Composite Decks

Composite Decks - Advantages Over Wood Decks

Composite materials were just beginning to gain mainstream popularity when I first wrote this article in 2004.

Well, fast forward to today and you can't set foot into any of the big box home renovation stores, or any building supplier for that matter, and not see one kind of composite material or another offered.

If you're not familiar with composite materials for decking, read on and see if it's for you.

Traditionally decks have always been built from wood.

But as lumber has become more scarce and expensive and homeowners have grown weary of periodic maintenance. Building decks with composite materials such as railings and deck boards is becoming more and more common.

What is a Composite Deck?

In effect, we are talking about synthetic materials that are either a significant or entire portion of the material. These deck boards are made of a variety of materials - some synthetic and some natural.

They are referred to as composites. Their appeal lies in the fact that maintenance is greatly reduced, if not entirely eliminated.

So if you are one of the legions of people who can't stand the annual maintenance required on your wood deck, composite materials are a real treat. The framing below the deck structure is still traditionally wood joists but the top surface can be covered with whatever kind of material you wish.

And their use extends beyond decking boards. Many companies offer proprietary railing systems made of the same composite lumber materials so your entire deck looks unified.

What Makes Composite Decks So Attractive?

The thing people like most about wood is its natural appearance and the grain texture. But they don't like the annual maintenance that comes with it.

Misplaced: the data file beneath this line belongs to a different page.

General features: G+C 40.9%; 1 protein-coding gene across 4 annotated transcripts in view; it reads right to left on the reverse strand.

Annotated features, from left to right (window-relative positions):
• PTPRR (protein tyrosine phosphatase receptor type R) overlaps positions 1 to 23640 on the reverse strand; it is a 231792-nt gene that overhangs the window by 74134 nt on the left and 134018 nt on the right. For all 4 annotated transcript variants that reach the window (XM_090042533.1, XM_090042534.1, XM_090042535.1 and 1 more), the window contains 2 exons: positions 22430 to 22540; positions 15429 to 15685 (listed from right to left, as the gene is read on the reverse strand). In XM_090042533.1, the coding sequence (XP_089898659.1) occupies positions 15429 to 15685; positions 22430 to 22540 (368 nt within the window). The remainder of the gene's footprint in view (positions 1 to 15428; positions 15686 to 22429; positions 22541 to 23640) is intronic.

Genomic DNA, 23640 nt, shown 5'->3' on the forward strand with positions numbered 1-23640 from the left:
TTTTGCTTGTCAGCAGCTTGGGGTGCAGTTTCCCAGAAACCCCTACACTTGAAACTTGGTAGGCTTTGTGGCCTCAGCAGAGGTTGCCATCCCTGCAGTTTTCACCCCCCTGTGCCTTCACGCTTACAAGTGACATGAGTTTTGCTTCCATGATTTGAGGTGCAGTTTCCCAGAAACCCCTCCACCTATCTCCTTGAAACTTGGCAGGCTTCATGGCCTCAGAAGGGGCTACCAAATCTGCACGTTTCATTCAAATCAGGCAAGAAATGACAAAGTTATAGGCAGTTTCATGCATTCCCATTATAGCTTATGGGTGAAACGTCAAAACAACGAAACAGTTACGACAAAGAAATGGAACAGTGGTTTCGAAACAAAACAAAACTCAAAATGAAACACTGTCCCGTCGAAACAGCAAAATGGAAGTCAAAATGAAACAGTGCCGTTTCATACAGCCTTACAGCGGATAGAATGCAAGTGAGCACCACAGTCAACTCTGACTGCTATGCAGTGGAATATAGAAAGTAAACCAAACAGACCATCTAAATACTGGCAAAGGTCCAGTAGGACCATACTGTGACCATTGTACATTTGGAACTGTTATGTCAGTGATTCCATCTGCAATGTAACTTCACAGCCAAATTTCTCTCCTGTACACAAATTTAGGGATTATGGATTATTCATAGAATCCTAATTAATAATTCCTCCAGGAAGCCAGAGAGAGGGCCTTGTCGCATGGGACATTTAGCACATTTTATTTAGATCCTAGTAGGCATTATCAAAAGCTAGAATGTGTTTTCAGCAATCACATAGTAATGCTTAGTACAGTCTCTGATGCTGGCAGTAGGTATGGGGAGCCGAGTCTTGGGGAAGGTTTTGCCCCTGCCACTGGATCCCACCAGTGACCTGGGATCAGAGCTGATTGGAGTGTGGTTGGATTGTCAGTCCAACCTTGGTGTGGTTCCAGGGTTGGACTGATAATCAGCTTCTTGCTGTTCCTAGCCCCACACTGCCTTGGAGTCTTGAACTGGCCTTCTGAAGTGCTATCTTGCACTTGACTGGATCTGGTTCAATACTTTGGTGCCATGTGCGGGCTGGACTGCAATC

All composite materials are intended to still give people the look and feel of wood but none of the maintenance hassles.

This comes at a cost - anywhere from 1.5 to 3 times as much as a cedar deck and possibly 2 to 5 times as much as a pressure treated pine deck.

Performance was also a problem in the earlier days, when manufacturers were still trying to develop the perfect recipe of composite materials that didn't absorb liquids and stain or fade or mildew.

The good news is that today, like most products, they have improved over time as technology has advanced. Many of the materials now are much more stain resistant and fade resistant than ever before.

Let me sum this up for you as you embark on your search for the best material to use with the following list of the Pros and Cons.

Pros and Cons of Composite Materials


  • It won't warp or split or crack
  • Maintenance is reduced to sweeping and spraying
  • It is easily worked with standard tools
  • Every piece is quality controlled so less waste during the building phase
  • Colors can be matched to your home and won't (shouldn't) fade like (as much) as a wood deck
  • Some include recycled materials so are more environmentally friendly


  • It's anywhere from 2-5 times more expensive then pressure treated lumber
  • It's much heavier than wood
  • Some of it can't span as far as wood so requires smaller joist spacing
  • Special fasteners are usually required
  • Extreme temperatures can increase flexibility of some composite material

So is a composite deck right for you?

You will have to weigh all the factors. But I have a pretty thorough review of the latest materials to help you.

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